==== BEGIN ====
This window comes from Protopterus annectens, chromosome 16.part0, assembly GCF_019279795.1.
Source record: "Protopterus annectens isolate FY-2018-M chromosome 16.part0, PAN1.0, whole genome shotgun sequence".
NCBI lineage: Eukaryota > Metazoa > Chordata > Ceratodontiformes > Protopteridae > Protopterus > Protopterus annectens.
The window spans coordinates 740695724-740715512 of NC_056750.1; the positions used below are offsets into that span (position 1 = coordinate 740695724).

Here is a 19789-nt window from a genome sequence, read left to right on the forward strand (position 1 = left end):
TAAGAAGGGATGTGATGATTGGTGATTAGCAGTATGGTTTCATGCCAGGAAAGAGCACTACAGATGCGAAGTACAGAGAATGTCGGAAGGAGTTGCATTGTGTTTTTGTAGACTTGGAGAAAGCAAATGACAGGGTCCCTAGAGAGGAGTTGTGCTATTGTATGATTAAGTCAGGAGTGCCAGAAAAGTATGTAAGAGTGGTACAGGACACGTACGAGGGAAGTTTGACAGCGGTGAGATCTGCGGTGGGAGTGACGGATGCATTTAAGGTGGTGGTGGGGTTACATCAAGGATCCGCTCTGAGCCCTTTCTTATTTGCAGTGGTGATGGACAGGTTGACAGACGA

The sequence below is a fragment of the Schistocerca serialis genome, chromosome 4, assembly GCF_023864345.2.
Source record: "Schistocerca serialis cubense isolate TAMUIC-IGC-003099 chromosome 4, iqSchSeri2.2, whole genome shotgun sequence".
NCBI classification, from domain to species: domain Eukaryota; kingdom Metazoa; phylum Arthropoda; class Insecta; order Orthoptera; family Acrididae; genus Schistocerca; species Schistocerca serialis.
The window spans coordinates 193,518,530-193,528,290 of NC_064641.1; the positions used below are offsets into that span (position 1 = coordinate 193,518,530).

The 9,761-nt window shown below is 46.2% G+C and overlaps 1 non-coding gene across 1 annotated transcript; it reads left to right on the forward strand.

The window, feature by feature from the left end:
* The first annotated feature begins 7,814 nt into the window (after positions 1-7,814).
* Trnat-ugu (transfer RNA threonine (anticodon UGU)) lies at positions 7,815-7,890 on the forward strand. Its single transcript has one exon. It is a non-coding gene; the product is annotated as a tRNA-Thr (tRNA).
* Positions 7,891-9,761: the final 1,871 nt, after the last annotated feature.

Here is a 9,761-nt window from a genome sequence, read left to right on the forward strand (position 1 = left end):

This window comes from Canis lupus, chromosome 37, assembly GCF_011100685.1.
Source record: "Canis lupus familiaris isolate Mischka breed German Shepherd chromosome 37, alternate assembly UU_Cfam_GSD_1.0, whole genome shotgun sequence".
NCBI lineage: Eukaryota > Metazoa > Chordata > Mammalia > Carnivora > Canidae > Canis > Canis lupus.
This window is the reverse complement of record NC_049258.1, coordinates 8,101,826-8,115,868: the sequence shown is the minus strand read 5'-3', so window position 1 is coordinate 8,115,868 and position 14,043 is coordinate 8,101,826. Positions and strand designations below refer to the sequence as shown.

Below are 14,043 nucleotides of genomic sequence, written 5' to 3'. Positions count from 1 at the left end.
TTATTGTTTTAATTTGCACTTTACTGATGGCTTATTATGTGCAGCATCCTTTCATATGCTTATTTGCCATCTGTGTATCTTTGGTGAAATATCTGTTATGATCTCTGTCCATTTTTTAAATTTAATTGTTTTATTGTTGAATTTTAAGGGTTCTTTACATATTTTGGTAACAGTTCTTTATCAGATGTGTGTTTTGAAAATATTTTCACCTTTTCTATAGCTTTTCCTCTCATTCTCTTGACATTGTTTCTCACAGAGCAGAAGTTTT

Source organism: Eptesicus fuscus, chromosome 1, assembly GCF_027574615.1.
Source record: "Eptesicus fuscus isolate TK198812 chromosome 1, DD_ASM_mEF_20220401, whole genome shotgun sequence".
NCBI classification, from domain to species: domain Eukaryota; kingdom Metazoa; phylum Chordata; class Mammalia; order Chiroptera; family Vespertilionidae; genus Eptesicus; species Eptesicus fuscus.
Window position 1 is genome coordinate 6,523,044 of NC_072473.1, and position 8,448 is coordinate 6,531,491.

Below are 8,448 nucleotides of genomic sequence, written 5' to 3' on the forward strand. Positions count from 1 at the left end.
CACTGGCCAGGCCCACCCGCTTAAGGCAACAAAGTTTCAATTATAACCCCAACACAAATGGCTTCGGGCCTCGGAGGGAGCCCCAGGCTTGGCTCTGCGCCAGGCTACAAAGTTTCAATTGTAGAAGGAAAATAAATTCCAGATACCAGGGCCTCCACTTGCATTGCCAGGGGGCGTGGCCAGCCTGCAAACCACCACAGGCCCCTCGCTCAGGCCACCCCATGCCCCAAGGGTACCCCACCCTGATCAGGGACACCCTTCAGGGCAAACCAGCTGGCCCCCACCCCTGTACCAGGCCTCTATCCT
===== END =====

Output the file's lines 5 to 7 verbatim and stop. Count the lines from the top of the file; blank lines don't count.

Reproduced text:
Here is a 19789-nt window from a genome sequence, read left to right on the forward strand (position 1 = left end):
TAAGAAGGGATGTGATGATTGGTGATTAGCAGTATGGTTTCATGCCAGGAAAGAGCACTACAGATGCGAAGTACAGAGAATGTCGGAAGGAGTTGCATTGTGTTTTTGTAGACTTGGAGAAAGCAAATGACAGGGTCCCTAGAGAGGAGTTGTGCTATTGTATGATTAAGTCAGGAGTGCCAGAAAAGTATGTAAGAGTGGTACAGGACACGTACGAGGGAAGTTTGACAGCGGTGAGATCTGCGGTGGGAGTGACGGATGCATTTAAGGTGGTGGTGGGGTTACATCAAGGATCCGCTCTGAGCCCTTTCTTATTTGCAGTGGTGATGGACAGGTTGACAGACGA

The sequence below is a fragment of the Schistocerca serialis genome, chromosome 4, assembly GCF_023864345.2.